On average 80% of all email newsletters arent read.
The average open rate for your email newsletter is likely to be in the 15-20% range. Here are 5 simple ways to improve your open rates and reach more of your valuable audience.
1. Subject Line
We could dedicate a whole topic around the art of crafting the perfect subject line that gets the highest open rate. (Another time)
Quality subject lines offer the most leverage when it comes to improving email open rates.
An enticing headline can lure people into reading anything. What it can’t do is keep them engaged with low value content.
Be careful though. If your subject line deliberately misleads the reader then you will pay a heavy price. A spike in your open rate will quickly be followed by a spike in your unsubscribe rate and complaints.
Be creative, pose questions, tease and pique interest. But always tie the subject line to the value within your email.
2. Do they know you?
Make sure the email you send is from someone your reader expects to hear from.
If the reader signed up for dominos pizza offers they might not expect to hear from Mike the pizza delivery guy. (there’s a pizza theme developing here, which is worrying considering its 10am as I’m writing this)
There’s no right or wrong method here. Just make sure you match the email to the readers expectations. (I’m totally fine not getting personal emails from Jeff Bezos)
Oh, and remember to let them reply to you. One of my pet hates is companies that send from no reply email addresses.
3. Frequency & Consistency
Reader learn to expect to hear from you on specific dates. If your emails erratic, then they can start to feel interruptive. (That said there is something very personal about emails that arrive on what can appear random days) Just remember that if you’re audience is international, take their time zone into account (most email software offers this setting)
The number of emails you send is really personal to your business and audience, but as a rule those sending twice a month see the highest open rates.
The key takeaway here is don’t overcommit and under deliver. Your audience may have the appetite for daily emails from you, but do you have the commitment to produce content at that scale? (Start small and develop the habit and build from there.)
Make sure your emails aren’t interrupting your readers day. Even the most compelling content will fall to the bottom of an inbox if it arrives at the wrong time.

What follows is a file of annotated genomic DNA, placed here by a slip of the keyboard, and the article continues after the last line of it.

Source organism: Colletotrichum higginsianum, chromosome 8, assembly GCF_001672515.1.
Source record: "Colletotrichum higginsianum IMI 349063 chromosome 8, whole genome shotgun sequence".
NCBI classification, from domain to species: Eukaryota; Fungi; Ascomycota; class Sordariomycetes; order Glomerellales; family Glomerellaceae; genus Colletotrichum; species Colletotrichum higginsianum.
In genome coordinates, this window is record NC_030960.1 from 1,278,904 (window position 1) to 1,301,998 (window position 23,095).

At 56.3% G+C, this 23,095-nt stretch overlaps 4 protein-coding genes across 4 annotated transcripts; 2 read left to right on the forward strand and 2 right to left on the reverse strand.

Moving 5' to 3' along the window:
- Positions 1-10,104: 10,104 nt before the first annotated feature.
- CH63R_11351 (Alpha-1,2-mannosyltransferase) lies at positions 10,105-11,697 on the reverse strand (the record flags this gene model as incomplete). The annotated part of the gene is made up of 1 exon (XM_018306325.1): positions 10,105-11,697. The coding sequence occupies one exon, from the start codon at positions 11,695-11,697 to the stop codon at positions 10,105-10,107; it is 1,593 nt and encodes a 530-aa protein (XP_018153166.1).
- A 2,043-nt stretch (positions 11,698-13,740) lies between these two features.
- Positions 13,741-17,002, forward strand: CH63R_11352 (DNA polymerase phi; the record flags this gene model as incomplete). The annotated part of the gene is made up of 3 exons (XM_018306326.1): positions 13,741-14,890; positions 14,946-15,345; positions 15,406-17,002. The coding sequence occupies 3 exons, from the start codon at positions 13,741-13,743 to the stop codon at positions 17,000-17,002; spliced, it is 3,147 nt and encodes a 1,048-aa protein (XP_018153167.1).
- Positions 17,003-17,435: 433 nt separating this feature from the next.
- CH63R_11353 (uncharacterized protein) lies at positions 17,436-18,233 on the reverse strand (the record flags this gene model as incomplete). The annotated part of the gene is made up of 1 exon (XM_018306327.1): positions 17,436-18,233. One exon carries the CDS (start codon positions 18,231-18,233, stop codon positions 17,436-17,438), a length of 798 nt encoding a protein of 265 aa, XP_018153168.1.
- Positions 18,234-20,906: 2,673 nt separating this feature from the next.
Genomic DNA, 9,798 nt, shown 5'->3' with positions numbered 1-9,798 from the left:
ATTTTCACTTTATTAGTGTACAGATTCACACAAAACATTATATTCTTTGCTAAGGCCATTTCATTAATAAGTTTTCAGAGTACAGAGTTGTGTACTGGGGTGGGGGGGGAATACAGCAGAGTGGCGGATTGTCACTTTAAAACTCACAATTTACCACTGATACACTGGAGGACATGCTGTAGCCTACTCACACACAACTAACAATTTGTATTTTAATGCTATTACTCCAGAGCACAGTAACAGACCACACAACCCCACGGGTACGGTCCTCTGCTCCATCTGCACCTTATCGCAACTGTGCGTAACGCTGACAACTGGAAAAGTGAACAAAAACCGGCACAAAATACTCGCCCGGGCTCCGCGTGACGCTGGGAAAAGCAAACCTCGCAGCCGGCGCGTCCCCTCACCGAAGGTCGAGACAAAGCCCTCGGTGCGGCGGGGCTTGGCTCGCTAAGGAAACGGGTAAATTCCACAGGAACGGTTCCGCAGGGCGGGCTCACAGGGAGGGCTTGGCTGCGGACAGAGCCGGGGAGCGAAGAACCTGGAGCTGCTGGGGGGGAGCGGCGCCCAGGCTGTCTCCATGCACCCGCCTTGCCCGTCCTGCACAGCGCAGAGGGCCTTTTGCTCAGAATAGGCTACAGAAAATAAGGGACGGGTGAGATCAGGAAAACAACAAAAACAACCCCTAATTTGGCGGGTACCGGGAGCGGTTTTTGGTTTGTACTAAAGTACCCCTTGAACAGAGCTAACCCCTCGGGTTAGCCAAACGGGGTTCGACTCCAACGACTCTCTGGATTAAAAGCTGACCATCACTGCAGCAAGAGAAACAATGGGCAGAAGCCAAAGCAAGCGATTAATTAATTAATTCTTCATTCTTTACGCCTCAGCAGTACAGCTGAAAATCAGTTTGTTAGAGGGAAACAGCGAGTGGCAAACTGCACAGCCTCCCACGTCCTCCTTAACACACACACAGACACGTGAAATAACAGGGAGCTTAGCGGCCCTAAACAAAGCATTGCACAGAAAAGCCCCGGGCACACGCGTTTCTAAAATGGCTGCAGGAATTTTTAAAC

Industry advice would suggest sending an email on Tuesday or Thursday at 10am offers the highest chance to get your email opened.
I think this type of advice is great, in the absence of any better ideas. But quite honestly you should have better ideas. You should know your own audience well enough to understand the best time to reach them.
6am morning email makes total sense to someone offering investment advice, but not so much if you’re selling pizza.
I’ve saved the most important to last. Frequency and consistency are important, but quality trumps them both.
Does your email offer value to the reader? Or are you just telling them your own story over and over? How does your product or service fit into their own story?
A lazy email blast with a list of prices and product pictures isn’t adding real value. Which is why you see lazy marketing departments sending discounts instead of real value.
Remember your very first (welcome) email to your new subscribers is when you need to make a great first impression.
Open rates for welcome emails are often north of 50%
If the quality of that first email is poor, then you’re damaging the likelihood of future emails being opened, or worse still increasing your unsubscribe rates.
Make sure that first contact is packed full of value, so the reader is already primed for your next message.
I’m not suggesting you can offer lower quality in subsequent emails. Engagement costs the reader time. Make sure you offer amazing value in return.
Just remember to pack that first email with so much value your audience can’t wait to hear from you again! Then repeat repeat repeat. (It’s simple, not easy, like most things that get great results)